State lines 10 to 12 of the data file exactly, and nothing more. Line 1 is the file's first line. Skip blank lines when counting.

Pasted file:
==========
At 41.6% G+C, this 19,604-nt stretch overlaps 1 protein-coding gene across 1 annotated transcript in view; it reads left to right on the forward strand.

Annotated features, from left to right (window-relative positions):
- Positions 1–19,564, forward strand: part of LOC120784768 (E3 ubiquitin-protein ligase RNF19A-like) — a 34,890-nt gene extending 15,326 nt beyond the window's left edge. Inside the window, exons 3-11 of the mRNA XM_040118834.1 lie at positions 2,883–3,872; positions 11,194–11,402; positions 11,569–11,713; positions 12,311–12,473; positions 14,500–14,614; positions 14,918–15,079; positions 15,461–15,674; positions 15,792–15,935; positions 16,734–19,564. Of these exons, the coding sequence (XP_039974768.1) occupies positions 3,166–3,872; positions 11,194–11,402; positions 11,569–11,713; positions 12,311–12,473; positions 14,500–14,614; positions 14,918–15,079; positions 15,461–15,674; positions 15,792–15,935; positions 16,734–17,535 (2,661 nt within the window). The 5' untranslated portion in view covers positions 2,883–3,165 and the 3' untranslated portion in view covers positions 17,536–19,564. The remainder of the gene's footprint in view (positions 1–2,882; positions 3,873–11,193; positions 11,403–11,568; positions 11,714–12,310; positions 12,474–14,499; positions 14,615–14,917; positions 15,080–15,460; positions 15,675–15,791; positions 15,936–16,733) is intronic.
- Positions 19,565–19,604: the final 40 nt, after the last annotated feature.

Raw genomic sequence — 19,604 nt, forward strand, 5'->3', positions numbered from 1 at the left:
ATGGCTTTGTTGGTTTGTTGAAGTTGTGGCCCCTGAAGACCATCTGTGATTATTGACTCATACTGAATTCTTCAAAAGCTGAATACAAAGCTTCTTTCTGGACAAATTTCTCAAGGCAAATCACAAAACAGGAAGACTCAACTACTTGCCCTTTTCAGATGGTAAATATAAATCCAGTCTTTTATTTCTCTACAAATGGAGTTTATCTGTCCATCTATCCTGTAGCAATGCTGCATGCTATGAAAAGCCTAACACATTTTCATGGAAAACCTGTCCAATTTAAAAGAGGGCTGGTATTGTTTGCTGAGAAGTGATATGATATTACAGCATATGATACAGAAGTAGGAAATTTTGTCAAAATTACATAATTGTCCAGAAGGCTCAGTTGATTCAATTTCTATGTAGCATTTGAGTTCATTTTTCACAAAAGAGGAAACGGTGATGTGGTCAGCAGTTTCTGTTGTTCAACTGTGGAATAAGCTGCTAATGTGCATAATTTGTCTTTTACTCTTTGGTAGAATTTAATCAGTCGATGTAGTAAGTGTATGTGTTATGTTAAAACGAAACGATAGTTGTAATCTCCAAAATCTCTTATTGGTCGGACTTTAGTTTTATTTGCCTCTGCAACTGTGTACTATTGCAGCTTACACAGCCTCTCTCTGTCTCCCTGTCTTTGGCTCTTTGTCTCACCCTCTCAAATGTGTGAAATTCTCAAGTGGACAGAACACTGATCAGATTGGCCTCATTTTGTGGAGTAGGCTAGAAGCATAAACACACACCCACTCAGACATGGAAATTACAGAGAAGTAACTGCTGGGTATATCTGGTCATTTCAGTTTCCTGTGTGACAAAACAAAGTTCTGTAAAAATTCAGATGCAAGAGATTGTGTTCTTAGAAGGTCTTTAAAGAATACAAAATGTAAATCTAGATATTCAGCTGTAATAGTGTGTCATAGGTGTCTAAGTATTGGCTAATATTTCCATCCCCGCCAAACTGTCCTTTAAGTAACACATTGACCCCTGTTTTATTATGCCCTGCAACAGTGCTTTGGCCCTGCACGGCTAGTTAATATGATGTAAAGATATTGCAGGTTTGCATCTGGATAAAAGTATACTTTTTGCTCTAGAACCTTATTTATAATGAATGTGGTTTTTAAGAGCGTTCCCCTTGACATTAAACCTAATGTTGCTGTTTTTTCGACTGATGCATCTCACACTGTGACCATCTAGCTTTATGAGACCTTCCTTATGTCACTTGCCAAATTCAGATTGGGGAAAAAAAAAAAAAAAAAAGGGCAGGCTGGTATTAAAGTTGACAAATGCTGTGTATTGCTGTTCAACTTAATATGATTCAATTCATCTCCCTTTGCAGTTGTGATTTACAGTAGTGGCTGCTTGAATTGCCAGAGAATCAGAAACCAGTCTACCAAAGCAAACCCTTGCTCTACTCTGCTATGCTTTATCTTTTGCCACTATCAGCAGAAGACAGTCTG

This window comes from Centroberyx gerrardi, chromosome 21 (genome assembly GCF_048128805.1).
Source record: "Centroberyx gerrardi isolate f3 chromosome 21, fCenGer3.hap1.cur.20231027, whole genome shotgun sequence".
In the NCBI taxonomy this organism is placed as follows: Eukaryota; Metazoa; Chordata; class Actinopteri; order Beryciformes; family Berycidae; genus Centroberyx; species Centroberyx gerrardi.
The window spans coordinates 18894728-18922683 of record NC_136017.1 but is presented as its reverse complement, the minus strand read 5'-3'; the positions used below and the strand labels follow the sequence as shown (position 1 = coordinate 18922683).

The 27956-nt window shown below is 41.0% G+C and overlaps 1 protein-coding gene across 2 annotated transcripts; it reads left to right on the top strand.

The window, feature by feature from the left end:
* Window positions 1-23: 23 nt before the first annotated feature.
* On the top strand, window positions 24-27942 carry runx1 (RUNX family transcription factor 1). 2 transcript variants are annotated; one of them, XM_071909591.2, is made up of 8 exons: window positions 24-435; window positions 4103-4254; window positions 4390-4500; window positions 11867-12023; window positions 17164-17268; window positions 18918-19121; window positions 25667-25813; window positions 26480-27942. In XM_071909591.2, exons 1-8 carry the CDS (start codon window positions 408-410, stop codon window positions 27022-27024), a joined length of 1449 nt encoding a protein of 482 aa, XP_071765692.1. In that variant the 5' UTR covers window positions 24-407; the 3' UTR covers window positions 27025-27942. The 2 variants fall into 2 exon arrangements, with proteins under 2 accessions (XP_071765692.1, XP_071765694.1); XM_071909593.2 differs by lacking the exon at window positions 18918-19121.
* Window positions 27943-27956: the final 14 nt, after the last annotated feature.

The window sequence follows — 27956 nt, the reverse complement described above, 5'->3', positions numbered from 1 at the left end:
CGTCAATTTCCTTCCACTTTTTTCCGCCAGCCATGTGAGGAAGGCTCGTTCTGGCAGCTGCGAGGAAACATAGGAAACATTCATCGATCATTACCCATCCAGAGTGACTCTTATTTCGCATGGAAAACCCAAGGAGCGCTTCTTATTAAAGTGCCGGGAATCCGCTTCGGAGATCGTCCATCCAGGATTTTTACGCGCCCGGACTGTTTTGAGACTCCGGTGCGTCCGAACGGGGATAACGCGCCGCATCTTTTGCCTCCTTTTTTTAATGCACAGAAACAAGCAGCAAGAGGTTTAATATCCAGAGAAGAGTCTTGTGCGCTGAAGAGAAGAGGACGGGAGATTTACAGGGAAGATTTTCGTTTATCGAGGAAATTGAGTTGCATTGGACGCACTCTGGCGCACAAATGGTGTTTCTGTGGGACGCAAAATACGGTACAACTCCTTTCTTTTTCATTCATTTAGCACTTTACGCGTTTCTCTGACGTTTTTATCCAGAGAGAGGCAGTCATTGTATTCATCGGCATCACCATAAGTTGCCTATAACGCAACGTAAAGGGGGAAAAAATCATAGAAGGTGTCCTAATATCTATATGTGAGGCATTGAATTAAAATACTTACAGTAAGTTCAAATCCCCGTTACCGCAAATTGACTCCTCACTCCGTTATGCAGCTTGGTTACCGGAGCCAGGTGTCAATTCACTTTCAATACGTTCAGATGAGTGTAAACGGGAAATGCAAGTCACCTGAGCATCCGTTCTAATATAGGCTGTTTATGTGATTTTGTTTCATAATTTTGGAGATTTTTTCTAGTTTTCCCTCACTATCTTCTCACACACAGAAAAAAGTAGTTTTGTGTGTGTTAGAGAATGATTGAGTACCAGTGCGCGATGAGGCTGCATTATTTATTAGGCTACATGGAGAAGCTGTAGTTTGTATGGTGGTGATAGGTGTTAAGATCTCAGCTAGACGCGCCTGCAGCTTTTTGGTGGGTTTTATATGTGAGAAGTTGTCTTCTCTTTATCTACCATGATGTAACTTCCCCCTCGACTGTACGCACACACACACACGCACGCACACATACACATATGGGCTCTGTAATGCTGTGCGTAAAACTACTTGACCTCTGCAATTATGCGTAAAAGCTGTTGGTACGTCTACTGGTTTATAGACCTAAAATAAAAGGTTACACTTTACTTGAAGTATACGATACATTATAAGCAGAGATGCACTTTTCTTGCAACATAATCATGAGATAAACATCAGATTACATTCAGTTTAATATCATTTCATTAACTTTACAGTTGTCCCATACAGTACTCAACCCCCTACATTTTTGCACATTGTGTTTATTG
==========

The window spans coordinates 18894728-18922683 of record NC_136017.1 but is presented as its reverse complement, the minus strand read 5'-3'; the positions used below and the strand labels follow the sequence as shown (position 1 = coordinate 18922683).

The 27956-nt window shown below is 41.0% G+C and overlaps 1 protein-coding gene across 2 annotated transcripts; it reads left to right on the top strand.

The window, feature by feature from the left end: